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If I Don’t Trust Your Preferences, I Won’t Follow Mine: Preference Stability, Beliefs, and Strategic Choice

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  • Irenaeus Wolff

Abstract

In contrast to standard theory, experimental participants often do not best-respond to their stated beliefs. Potential reasons are inaccurate belief reports or unstable preferences. Focusing on games in which participants can observe the revealed preferences of their opponents, this paper points out an additional reason for the lack of belief-action consistency. Whether a participant’s best-response—or a Nash-equilibrium—predicts her behaviour depends heavily on the participant believing in others’ preference stability. Believing in others’ preference stability fosters predictability because it is associated with a lower variance in the participant’s belief about her opponents’ actions, and low-variance beliefs entail more best-responding.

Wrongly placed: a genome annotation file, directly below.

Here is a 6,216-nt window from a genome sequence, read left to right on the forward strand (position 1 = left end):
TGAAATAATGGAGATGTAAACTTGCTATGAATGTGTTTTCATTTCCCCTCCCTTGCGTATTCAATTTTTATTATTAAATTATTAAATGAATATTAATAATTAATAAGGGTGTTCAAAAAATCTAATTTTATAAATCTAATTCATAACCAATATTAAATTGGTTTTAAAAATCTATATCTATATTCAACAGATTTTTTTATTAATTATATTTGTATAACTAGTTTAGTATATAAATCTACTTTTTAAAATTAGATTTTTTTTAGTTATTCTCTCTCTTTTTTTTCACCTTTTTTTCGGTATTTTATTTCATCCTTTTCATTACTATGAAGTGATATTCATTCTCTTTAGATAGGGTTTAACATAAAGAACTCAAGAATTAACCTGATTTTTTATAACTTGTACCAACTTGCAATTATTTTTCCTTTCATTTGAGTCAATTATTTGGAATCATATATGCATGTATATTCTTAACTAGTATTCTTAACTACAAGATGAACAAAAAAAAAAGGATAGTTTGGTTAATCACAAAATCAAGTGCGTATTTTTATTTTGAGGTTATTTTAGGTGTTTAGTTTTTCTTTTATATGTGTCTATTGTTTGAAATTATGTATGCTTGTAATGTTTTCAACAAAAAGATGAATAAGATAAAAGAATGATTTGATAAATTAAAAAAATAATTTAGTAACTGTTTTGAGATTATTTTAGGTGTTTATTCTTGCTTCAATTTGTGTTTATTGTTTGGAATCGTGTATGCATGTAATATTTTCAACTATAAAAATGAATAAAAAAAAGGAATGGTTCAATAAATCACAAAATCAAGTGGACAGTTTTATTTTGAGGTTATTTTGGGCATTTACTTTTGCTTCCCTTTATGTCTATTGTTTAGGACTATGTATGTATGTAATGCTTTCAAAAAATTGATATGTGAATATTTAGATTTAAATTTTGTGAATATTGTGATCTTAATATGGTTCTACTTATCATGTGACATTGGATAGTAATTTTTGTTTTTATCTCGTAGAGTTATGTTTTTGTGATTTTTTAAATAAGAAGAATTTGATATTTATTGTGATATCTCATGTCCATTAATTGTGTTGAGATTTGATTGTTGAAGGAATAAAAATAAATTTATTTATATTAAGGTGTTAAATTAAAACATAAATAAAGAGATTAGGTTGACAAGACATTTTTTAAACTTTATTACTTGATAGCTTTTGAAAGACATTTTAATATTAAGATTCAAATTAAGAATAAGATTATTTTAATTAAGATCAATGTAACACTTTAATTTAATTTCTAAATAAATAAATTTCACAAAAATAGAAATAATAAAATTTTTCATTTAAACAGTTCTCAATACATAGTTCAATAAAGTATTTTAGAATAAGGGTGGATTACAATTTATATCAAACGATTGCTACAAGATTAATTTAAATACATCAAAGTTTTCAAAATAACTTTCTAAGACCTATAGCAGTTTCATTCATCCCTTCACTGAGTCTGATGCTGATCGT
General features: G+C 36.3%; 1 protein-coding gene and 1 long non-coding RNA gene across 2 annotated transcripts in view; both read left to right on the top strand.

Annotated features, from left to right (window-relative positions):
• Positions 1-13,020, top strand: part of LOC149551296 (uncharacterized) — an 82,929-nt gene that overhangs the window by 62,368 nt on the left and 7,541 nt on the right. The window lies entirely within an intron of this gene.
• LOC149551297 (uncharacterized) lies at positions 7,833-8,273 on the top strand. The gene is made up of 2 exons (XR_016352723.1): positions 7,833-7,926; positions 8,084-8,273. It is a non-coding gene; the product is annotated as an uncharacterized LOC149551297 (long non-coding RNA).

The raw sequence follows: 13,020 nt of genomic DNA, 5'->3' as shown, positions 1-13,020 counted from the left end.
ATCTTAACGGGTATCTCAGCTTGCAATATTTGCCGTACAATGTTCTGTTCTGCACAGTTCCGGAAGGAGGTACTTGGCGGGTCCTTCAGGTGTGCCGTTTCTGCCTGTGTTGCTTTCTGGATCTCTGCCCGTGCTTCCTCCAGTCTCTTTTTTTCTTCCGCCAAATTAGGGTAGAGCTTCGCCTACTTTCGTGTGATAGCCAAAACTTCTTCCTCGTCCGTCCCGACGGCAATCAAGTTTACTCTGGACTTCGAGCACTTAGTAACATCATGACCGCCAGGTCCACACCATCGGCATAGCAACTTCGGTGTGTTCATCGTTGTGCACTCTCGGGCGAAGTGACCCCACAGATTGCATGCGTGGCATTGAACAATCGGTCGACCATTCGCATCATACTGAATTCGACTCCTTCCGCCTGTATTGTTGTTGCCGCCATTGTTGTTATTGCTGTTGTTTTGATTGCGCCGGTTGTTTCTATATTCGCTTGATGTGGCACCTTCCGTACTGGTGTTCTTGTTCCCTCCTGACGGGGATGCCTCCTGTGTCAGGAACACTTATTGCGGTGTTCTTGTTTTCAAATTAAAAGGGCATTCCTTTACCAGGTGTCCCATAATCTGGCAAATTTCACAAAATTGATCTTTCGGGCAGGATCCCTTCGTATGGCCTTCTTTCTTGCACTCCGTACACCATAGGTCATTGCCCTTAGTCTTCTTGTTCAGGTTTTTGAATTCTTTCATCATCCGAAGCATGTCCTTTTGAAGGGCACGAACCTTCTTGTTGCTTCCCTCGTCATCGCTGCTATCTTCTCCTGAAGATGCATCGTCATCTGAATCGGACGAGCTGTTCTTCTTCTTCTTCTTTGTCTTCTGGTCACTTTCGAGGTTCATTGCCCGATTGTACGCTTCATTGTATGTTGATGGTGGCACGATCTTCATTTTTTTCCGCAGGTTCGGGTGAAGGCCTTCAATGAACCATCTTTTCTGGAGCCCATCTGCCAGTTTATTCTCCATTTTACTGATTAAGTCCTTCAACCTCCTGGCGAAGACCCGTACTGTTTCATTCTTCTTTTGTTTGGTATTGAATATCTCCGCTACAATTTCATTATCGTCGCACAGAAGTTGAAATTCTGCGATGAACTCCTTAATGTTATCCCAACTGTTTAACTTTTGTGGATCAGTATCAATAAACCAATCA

Suggested Citation

  • Irenaeus Wolff, 2018. "If I Don’t Trust Your Preferences, I Won’t Follow Mine: Preference Stability, Beliefs, and Strategic Choice," TWI Research Paper Series 113, Thurgauer Wirtschaftsinstitut, Universität Konstanz.
  • Handle: RePEc:twi:respas:0113
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    File URL: https://www.twi-kreuzlingen.ch/wp-content/uploads/2018/10/twi-rps-113-wolff.pdf
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    1. Irenaeus Wolff & Dominik Bauer, 2018. "Elusive Beliefs: Why Uncertainty Leads to Stochastic Choice and Errors," TWI Research Paper Series 111, Thurgauer Wirtschaftsinstitut, Universität Konstanz.
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    Keywords

    Preference stability; best-response; Nash-equilibrium; rational beliefs; public good; social dilemma; conditional cooperation; social preferences.;

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